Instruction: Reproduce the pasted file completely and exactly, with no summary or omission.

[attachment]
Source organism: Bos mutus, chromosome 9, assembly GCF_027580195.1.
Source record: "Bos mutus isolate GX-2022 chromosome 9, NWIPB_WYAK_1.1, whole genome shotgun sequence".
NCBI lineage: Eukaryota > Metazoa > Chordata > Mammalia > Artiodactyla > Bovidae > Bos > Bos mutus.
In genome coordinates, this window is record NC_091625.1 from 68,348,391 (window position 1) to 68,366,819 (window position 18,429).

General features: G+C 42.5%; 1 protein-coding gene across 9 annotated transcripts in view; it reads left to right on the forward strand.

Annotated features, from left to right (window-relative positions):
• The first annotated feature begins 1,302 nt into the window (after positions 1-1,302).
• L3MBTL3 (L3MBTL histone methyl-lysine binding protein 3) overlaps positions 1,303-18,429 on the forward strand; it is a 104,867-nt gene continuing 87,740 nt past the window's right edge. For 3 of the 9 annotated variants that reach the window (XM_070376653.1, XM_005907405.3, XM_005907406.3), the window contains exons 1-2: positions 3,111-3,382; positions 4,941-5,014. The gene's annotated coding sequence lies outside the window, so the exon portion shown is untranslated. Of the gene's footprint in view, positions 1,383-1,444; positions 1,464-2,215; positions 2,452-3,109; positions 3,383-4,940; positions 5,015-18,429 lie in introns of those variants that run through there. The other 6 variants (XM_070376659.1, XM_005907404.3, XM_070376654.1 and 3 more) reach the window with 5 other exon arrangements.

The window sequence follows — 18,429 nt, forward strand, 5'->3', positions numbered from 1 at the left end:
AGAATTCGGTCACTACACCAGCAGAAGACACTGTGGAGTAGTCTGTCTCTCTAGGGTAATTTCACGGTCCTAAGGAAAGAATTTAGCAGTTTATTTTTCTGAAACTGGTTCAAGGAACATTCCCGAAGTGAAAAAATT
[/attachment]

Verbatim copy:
Source organism: Bos mutus, chromosome 9, assembly GCF_027580195.1.
Source record: "Bos mutus isolate GX-2022 chromosome 9, NWIPB_WYAK_1.1, whole genome shotgun sequence".
NCBI lineage: Eukaryota > Metazoa > Chordata > Mammalia > Artiodactyla > Bovidae > Bos > Bos mutus.
In genome coordinates, this window is record NC_091625.1 from 68,348,391 (window position 1) to 68,366,819 (window position 18,429).

General features: G+C 42.5%; 1 protein-coding gene across 9 annotated transcripts in view; it reads left to right on the forward strand.

Annotated features, from left to right (window-relative positions):
• The first annotated feature begins 1,302 nt into the window (after positions 1-1,302).
• L3MBTL3 (L3MBTL histone methyl-lysine binding protein 3) overlaps positions 1,303-18,429 on the forward strand; it is a 104,867-nt gene continuing 87,740 nt past the window's right edge. For 3 of the 9 annotated variants that reach the window (XM_070376653.1, XM_005907405.3, XM_005907406.3), the window contains exons 1-2: positions 3,111-3,382; positions 4,941-5,014. The gene's annotated coding sequence lies outside the window, so the exon portion shown is untranslated. Of the gene's footprint in view, positions 1,383-1,444; positions 1,464-2,215; positions 2,452-3,109; positions 3,383-4,940; positions 5,015-18,429 lie in introns of those variants that run through there. The other 6 variants (XM_070376659.1, XM_005907404.3, XM_070376654.1 and 3 more) reach the window with 5 other exon arrangements.

The window sequence follows — 18,429 nt, forward strand, 5'->3', positions numbered from 1 at the left end:
AGAATTCGGTCACTACACCAGCAGAAGACACTGTGGAGTAGTCTGTCTCTCTAGGGTAATTTCACGGTCCTAAGGAAAGAATTTAGCAGTTTATTTTTCTGAAACTGGTTCAAGGAACATTCCCGAAGTGAAAAAATT